Rambler 38

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rambler-38

SPECIFICATIONS

LOA: 38 feet, 3 inches • BEAM: 11 feet, 10 inches • WEIGHT: 11,000 pounds • DRAFT: 2 feet, 1 inch • HULL TYPE: deep-vee POWER: twin 350-hp Mercury Verados • SPEED: 39 knots top, 32 knots cruise • TANKAGE: 450 gallons fuel, 50 gallons water, 40 gallons waste BASE PRICE: $750,000 • CONTACT: Rambler Yachts, Newport, Rhode Island, (401) 369-0931. rambleryachts.com 

Rambler Yacht Co. will launch its first boat, the Rambler 38. It’s a center console designed by Sparkman & Stephens and built at the Lyman-Morse yard in Thomaston, Maine.

Constructed of aluminum that is 85 percent from recycled sources and 100 percent recyclable at the end of the boat’s life, the Rambler 38 has a 21-degree deadrise for cutting through the choppy stuff and a 2-foot, 1-inch draft for sneaking into skinny water.

Inside the gunwales, the Rambler 38 can be customized with various deck layouts. Folks who want to entertain aboard may want the cockpit dinette with two benches and a teak table. A cockpit galley/dinette version also is available. Owners with angling on the agenda can opt for a live well and rigging station.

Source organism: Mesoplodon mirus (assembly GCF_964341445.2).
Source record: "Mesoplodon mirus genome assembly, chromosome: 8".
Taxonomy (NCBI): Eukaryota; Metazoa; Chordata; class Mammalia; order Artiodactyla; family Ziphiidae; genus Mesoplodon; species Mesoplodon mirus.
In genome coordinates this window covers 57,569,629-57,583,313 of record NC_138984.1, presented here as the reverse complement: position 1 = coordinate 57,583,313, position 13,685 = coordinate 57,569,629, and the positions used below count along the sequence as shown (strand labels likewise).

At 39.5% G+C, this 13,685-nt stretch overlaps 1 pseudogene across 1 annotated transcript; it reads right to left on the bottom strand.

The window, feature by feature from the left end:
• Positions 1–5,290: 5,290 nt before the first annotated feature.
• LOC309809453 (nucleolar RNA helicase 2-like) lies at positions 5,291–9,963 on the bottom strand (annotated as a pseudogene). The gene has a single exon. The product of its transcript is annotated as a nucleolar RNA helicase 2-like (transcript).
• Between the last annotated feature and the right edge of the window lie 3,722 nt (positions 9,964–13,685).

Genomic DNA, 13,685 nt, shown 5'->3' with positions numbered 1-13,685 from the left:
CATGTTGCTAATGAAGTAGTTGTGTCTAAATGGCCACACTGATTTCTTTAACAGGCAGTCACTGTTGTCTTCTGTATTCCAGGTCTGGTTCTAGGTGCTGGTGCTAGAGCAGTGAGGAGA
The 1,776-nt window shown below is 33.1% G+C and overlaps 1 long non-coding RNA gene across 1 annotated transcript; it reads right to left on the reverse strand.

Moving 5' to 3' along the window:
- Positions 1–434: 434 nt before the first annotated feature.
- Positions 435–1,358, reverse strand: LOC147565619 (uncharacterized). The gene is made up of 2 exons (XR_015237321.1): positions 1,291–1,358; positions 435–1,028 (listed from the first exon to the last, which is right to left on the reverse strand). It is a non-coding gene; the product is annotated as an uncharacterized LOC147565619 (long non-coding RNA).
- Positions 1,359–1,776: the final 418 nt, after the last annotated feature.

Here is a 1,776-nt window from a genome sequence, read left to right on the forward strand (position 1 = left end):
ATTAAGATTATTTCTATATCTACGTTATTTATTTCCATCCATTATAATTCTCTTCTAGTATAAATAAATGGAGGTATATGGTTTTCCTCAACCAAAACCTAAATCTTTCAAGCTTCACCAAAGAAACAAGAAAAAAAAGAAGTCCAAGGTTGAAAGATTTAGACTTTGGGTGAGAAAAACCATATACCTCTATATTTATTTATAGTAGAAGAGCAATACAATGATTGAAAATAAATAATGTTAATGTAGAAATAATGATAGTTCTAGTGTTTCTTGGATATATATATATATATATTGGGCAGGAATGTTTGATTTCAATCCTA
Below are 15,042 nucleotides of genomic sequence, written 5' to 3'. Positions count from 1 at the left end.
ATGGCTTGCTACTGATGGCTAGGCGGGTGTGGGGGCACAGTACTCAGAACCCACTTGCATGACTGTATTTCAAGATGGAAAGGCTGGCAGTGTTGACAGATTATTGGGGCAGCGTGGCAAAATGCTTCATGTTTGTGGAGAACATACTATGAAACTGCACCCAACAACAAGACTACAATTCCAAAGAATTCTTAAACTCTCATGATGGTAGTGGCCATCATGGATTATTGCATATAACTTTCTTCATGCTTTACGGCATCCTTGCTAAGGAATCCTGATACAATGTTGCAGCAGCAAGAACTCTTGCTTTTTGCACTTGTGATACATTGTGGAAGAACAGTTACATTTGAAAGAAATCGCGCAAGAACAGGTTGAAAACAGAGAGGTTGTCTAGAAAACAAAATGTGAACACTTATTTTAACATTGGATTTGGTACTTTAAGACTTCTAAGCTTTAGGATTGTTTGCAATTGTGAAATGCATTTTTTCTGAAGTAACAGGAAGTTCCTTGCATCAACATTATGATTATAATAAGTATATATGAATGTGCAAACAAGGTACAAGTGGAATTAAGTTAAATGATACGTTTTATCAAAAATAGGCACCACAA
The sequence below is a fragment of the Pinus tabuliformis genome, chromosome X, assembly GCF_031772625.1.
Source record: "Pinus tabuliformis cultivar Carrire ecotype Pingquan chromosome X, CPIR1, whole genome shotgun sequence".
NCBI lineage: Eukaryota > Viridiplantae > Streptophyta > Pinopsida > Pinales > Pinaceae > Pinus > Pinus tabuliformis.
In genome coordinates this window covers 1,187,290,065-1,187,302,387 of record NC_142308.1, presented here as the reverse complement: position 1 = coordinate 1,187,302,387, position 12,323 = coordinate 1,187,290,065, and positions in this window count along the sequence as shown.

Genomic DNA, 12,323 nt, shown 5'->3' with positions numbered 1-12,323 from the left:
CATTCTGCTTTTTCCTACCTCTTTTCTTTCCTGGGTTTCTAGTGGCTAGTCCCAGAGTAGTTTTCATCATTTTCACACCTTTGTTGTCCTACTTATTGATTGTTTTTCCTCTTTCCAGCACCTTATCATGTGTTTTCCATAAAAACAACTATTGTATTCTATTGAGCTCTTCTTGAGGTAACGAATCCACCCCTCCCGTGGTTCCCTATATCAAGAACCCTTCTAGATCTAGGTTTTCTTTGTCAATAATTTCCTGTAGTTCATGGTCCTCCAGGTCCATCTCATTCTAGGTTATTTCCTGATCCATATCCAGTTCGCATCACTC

rambler-38-deck-layout

A sunpad is forward of the console, with a bench seat forward of the sunpad. Beneath the console is a cabin with a two-person berth, a galley and an enclosed head. A hardtop protects the helm, which has a pair of captain’s seats at a dash with two multifunction displays and easy-to-reach switches.

Standard power for the Rambler 38 is a pair of 350-hp Mercury Verado 4-strokes, for a top end of 39 knots. Optional are quad 350-hp Verados, which up the top speed to 60-plus knots.

“Our goal was to develop a design that is new and different but distinctly American,” says Brendan Abbott, chief designer for Sparkman & Stephens and president of Rambler Yacht Co. “It had to be powerful and elegant, but also functional and relevant in the market. Our aft deck options leap ahead of the competition with wholly customizable solutions to suit clients’ needs and enhance their time on the water.”

This article originally appeared in the June 2018 issue.